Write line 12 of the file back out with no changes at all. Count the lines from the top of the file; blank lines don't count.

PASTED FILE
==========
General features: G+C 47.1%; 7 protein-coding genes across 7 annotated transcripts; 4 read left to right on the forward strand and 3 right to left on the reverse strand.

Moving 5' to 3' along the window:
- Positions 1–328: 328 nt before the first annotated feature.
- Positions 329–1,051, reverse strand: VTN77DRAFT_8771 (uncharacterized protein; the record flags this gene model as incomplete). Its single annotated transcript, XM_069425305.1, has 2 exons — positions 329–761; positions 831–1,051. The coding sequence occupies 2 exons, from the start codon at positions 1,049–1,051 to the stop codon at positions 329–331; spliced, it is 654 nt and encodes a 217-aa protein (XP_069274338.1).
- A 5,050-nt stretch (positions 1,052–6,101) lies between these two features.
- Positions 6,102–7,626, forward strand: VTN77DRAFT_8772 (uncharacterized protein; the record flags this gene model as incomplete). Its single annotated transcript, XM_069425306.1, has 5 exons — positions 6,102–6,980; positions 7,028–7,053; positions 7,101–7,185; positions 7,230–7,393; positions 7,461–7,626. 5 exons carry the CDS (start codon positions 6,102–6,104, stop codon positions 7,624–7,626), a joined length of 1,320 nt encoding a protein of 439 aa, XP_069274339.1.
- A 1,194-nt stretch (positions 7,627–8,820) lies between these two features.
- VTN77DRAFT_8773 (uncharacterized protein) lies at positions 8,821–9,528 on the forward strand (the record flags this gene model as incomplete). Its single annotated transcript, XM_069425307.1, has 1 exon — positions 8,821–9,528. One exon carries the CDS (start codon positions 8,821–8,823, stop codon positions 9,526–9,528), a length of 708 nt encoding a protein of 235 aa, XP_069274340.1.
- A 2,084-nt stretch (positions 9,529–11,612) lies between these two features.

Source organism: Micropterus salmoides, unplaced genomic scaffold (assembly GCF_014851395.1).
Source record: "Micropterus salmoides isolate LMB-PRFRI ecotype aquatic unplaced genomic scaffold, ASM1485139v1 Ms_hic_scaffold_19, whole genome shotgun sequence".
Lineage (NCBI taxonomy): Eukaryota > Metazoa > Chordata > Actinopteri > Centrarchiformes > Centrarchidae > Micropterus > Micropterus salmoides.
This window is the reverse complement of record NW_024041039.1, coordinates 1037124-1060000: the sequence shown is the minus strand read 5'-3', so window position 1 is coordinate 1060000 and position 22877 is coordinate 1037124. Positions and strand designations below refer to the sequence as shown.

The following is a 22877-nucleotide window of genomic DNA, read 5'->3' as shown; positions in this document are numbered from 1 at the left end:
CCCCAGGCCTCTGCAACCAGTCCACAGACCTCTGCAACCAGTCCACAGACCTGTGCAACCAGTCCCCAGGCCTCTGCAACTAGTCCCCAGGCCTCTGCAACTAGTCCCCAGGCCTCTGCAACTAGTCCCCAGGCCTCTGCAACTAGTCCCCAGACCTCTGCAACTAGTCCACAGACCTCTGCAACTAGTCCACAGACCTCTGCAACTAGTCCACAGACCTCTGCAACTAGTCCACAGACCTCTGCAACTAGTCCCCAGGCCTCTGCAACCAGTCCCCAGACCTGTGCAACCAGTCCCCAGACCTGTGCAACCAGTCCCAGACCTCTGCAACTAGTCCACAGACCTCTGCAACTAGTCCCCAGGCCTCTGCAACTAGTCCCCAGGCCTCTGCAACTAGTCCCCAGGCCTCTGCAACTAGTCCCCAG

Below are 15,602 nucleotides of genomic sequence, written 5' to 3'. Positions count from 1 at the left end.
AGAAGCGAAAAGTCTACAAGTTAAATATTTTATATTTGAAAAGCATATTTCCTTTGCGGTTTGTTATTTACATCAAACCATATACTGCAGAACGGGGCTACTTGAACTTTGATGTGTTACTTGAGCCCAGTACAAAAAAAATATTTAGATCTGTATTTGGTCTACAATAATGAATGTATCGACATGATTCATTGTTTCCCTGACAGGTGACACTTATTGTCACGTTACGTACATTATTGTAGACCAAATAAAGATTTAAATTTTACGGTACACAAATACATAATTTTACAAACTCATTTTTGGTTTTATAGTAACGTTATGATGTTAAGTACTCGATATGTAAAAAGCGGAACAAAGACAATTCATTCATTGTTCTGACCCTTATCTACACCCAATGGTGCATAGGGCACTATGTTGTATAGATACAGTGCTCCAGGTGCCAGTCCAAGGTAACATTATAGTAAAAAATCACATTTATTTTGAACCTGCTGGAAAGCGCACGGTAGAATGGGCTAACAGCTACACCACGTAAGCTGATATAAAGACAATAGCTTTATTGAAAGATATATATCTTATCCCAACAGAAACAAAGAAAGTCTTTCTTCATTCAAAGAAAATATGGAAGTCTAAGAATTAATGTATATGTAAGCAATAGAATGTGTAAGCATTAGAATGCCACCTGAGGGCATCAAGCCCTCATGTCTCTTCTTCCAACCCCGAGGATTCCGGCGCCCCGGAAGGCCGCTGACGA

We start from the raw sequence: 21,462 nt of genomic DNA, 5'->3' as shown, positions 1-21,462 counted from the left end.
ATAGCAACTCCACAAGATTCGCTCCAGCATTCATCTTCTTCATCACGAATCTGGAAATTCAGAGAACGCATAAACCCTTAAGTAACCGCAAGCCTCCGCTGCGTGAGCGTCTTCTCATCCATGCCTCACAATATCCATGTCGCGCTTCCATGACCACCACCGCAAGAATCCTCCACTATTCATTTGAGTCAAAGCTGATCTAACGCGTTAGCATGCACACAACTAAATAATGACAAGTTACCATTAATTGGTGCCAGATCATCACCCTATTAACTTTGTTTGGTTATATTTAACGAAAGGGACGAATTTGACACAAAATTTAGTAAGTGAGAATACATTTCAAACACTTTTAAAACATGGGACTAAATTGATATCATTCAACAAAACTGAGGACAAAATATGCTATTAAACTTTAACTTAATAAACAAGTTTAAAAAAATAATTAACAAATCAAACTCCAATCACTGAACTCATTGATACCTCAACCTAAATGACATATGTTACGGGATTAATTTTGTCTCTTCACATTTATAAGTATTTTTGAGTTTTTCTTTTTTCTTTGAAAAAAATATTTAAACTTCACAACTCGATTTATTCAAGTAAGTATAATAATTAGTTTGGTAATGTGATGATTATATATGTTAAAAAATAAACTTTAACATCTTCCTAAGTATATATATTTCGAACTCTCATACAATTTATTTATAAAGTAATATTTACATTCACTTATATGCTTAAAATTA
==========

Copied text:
Lineage (NCBI taxonomy): Eukaryota > Metazoa > Chordata > Actinopteri > Centrarchiformes > Centrarchidae > Micropterus > Micropterus salmoides.